[thelist] (Avoiding) CSS precedence

Olivier Percebois-Garve percebois at gmail.com
Tue May 11 08:11:09 CDT 2010

If the widgets have to communicate with the rest of the page, or with
eachother, iframe will make that more difficult. Also there is a performance
penalty to the use of iframes.

On Tue, May 11, 2010 at 3:01 PM, Lee Kowalkowski <
lee.kowalkowski at googlemail.com> wrote:

> On 11/05/2010, Eike Pierstorff <eikepierstorff at googlemail.com> wrote:
> > The problem is of course that my HTML inherits CSS styles from the
> > host page, which breaks the layout of the widget, and I had somehow
> > underestimated how much trouble that would cause. It seems that I have
> > to reset every possible CSS property for every HTML element I use and
> > even so it might happen that some rule from the host site takes
> > precedence and breaks my code.
> Naturally, I don't think there's any way to guarantee your CSS
> selectors will be the most specific even when using an insane number
> of nested elements all with IDs.
> > Currently I'm using a lot of !important statements which make for a
> > terribly bloated style sheet and is by no means failsafe. Other
> > options I have considered so far
> >
> > - using iframes - the client specifically does not want this
> But this is the only real way to do it, it may also be more secure
> because other scripts won't be able to tamper with your widget, if
> that's of any concern.  With an iframe you get a dependable sandbox
> (it's essentially a separate window).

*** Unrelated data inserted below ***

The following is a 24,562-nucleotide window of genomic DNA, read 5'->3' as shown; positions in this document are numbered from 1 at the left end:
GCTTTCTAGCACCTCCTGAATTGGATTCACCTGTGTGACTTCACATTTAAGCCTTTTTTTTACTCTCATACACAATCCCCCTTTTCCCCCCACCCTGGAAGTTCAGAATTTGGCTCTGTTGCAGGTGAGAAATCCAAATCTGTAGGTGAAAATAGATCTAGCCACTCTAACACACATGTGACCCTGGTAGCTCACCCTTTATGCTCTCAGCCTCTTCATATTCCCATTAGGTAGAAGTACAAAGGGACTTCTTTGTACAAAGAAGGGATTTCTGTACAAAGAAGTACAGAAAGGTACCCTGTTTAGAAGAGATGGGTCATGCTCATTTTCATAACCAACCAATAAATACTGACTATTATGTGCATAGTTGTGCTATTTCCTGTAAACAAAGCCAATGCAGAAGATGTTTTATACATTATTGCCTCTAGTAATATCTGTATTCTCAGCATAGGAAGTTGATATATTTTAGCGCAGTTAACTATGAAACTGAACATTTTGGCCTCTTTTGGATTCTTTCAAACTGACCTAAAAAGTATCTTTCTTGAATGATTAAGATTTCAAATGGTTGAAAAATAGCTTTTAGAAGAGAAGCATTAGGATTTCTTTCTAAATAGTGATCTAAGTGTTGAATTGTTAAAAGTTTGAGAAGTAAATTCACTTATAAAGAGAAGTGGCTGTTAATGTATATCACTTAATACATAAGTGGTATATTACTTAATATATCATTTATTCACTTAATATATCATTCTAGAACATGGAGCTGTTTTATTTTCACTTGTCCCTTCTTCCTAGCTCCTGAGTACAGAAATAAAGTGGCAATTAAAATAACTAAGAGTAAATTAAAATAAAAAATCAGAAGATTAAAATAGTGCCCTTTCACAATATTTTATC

> > - using inline styles - makes for even more bloated code
> Inline style only takes precedence over the specified properties, for
> example, if you don't specify a line-height your widget can still be
> ruined.  Like you said, you'll need to specify every conceivable
> property, and to be future proof, all the properties that will be
> conceived in future too.
> > Is there any way to insert HTML markup into an arbitrary page and yet
> > avoid inheritance/precedence of the CSS of the host page (or another
> > way to solve the problem) ?
> Convert all your hard work to flash or a HTML5 Canvas?  The iframe is
> the 'standard' way.  Even the preview in the page you linked to is in
> an iframe.
> What does your client have against iframes?  Perhaps they have a
> misconception here and just need education or reassurance.  Of course
> iframes have potential issues but as long as they are understood and
> mitigated.  Most issues related to the use of iframes are not
> applicable to such widgets anyway.
> --
> Lee
> www.webdeavour.co.uk
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